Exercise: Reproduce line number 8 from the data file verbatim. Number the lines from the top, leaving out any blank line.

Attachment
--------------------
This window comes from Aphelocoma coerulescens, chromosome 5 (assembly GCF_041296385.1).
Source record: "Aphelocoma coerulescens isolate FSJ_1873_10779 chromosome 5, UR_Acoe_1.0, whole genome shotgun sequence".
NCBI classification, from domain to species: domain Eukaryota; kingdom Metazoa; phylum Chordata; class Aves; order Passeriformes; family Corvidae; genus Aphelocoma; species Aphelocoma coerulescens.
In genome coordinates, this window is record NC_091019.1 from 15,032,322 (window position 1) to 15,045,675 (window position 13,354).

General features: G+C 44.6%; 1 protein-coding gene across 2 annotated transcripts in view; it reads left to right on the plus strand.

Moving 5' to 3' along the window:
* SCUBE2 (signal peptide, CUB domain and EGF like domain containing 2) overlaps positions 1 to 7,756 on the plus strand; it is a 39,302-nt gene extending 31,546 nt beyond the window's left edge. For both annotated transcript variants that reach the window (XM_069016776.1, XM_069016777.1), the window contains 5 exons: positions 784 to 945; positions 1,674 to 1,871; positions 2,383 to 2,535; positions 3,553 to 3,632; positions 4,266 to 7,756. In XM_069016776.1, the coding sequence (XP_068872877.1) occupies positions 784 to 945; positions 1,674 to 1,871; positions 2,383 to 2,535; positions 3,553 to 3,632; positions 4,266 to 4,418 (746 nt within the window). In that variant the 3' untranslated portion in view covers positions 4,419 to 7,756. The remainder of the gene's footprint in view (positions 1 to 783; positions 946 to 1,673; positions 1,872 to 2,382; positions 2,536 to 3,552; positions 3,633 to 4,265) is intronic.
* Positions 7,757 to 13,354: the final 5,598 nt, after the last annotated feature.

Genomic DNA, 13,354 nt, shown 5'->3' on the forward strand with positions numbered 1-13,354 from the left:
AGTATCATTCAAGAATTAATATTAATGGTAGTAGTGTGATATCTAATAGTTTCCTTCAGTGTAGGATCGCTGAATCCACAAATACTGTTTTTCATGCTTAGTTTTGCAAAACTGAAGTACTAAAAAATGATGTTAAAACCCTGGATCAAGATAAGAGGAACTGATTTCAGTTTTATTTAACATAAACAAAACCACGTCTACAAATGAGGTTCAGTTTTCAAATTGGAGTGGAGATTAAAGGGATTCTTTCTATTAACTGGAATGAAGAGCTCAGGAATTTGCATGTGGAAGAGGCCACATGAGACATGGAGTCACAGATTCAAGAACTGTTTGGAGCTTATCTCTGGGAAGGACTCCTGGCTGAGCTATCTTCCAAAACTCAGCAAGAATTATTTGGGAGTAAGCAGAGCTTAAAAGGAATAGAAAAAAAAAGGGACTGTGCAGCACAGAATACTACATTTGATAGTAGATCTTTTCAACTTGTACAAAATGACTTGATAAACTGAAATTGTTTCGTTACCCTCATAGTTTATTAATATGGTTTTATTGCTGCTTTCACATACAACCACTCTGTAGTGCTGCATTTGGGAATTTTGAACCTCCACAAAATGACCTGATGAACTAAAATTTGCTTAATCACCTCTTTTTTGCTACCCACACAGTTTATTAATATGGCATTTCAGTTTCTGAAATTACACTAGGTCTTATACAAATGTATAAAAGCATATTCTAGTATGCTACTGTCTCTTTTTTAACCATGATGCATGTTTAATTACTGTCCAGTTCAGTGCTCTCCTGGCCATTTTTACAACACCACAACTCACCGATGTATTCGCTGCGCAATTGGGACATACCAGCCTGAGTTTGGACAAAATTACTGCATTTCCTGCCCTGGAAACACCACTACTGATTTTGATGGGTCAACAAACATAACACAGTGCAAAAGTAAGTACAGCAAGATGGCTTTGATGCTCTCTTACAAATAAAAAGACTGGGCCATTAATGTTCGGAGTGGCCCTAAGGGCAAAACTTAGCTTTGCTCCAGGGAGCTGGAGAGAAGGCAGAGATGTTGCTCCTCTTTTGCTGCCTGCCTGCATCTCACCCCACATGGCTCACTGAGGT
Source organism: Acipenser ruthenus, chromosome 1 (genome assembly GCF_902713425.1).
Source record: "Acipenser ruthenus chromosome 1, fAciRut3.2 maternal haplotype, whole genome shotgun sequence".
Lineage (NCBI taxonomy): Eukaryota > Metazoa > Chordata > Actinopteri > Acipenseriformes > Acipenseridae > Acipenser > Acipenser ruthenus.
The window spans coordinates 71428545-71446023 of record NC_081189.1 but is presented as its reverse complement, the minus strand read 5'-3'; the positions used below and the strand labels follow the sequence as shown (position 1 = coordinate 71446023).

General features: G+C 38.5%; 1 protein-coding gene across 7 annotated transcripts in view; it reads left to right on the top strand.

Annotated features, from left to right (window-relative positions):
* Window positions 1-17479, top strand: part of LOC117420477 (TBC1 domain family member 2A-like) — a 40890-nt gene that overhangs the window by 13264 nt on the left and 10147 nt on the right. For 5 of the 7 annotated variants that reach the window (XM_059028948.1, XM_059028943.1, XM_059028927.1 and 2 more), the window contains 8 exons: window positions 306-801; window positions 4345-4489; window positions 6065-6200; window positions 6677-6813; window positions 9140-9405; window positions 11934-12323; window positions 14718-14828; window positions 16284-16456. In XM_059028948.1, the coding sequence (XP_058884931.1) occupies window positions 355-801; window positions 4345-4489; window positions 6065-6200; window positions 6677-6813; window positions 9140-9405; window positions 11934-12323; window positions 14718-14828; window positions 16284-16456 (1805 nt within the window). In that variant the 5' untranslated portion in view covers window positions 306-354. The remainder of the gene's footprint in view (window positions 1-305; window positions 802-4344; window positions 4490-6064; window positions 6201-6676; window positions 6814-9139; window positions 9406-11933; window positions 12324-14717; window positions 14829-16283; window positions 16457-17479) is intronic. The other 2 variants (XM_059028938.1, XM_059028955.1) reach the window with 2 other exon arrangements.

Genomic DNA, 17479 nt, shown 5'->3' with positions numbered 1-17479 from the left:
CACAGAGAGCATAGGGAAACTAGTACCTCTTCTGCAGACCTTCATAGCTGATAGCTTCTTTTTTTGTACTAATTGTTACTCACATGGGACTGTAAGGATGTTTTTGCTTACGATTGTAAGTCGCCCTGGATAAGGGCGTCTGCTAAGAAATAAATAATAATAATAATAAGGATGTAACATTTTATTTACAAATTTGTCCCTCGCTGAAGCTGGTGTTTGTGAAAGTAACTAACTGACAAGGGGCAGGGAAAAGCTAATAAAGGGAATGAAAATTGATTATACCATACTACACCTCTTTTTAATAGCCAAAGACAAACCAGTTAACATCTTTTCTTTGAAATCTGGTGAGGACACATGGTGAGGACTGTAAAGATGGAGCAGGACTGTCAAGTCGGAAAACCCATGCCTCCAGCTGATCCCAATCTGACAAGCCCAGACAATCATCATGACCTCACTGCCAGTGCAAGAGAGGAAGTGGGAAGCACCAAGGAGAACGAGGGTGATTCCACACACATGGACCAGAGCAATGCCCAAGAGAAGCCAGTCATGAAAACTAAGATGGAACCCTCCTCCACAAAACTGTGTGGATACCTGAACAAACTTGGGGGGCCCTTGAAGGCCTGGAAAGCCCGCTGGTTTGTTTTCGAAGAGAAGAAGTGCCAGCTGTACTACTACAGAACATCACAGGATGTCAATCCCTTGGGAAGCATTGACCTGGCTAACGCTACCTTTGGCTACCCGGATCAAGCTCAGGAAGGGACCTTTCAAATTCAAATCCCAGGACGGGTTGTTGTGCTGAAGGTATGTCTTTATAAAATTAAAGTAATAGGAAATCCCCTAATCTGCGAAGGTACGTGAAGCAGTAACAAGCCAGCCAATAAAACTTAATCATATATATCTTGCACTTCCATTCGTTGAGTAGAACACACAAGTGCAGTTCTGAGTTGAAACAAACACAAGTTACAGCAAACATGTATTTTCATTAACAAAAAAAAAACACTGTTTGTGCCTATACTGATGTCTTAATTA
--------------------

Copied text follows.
* Positions 7,757 to 13,354: the final 5,598 nt, after the last annotated feature.